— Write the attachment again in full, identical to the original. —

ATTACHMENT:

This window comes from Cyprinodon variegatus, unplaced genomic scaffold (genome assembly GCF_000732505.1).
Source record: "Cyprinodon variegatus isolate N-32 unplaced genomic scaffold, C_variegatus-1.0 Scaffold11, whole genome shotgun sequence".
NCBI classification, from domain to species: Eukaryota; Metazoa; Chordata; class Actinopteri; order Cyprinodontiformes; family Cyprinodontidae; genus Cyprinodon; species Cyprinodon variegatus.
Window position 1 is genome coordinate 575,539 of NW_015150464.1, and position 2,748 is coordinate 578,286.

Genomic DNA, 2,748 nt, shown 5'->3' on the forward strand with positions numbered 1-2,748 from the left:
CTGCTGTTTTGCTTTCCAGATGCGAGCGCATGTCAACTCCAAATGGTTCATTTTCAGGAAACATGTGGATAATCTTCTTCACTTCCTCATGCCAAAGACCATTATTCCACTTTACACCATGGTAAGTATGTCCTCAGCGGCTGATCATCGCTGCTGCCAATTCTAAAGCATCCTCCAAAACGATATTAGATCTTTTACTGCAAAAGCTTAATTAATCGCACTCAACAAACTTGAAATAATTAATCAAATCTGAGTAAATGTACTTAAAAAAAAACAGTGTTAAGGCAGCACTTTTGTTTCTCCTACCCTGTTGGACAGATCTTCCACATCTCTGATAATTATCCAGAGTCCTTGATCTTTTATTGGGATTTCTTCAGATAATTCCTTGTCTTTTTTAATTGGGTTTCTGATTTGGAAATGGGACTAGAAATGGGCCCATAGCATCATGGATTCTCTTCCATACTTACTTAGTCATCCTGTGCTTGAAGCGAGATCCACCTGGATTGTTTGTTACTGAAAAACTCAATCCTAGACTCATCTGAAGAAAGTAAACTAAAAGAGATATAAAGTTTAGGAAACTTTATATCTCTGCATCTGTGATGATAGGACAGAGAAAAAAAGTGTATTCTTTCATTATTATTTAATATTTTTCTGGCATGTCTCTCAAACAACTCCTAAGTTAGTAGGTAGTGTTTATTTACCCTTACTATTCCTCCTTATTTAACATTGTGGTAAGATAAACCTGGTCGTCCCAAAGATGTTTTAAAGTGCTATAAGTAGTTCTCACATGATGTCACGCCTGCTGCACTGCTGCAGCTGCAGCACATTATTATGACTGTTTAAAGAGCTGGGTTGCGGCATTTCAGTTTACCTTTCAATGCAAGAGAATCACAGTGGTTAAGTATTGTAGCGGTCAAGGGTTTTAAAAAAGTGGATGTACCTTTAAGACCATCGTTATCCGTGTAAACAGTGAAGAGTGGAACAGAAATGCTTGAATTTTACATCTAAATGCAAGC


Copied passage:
This window comes from Cyprinodon variegatus, unplaced genomic scaffold (genome assembly GCF_000732505.1).
Source record: "Cyprinodon variegatus isolate N-32 unplaced genomic scaffold, C_variegatus-1.0 Scaffold11, whole genome shotgun sequence".
NCBI classification, from domain to species: Eukaryota; Metazoa; Chordata; class Actinopteri; order Cyprinodontiformes; family Cyprinodontidae; genus Cyprinodon; species Cyprinodon variegatus.
Window position 1 is genome coordinate 575,539 of NW_015150464.1, and position 2,748 is coordinate 578,286.

Genomic DNA, 2,748 nt, shown 5'->3' on the forward strand with positions numbered 1-2,748 from the left:
CTGCTGTTTTGCTTTCCAGATGCGAGCGCATGTCAACTCCAAATGGTTCATTTTCAGGAAACATGTGGATAATCTTCTTCACTTCCTCATGCCAAAGACCATTATTCCACTTTACACCATGGTAAGTATGTCCTCAGCGGCTGATCATCGCTGCTGCCAATTCTAAAGCATCCTCCAAAACGATATTAGATCTTTTACTGCAAAAGCTTAATTAATCGCACTCAACAAACTTGAAATAATTAATCAAATCTGAGTAAATGTACTTAAAAAAAAACAGTGTTAAGGCAGCACTTTTGTTTCTCCTACCCTGTTGGACAGATCTTCCACATCTCTGATAATTATCCAGAGTCCTTGATCTTTTATTGGGATTTCTTCAGATAATTCCTTGTCTTTTTTAATTGGGTTTCTGATTTGGAAATGGGACTAGAAATGGGCCCATAGCATCATGGATTCTCTTCCATACTTACTTAGTCATCCTGTGCTTGAAGCGAGATCCACCTGGATTGTTTGTTACTGAAAAACTCAATCCTAGACTCATCTGAAGAAAGTAAACTAAAAGAGATATAAAGTTTAGGAAACTTTATATCTCTGCATCTGTGATGATAGGACAGAGAAAAAAAGTGTATTCTTTCATTATTATTTAATATTTTTCTGGCATGTCTCTCAAACAACTCCTAAGTTAGTAGGTAGTGTTTATTTACCCTTACTATTCCTCCTTATTTAACATTGTGGTAAGATAAACCTGGTCGTCCCAAAGATGTTTTAAAGTGCTATAAGTAGTTCTCACATGATGTCACGCCTGCTGCACTGCTGCAGCTGCAGCACATTATTATGACTGTTTAAAGAGCTGGGTTGCGGCATTTCAGTTTACCTTTCAATGCAAGAGAATCACAGTGGTTAAGTATTGTAGCGGTCAAGGGTTTTAAAAAAGTGGATGTACCTTTAAGACCATCGTTATCCGTGTAAACAGTGAAGAGTGGAACAGAAATGCTTGAATTTTACATCTAAATGCAAGC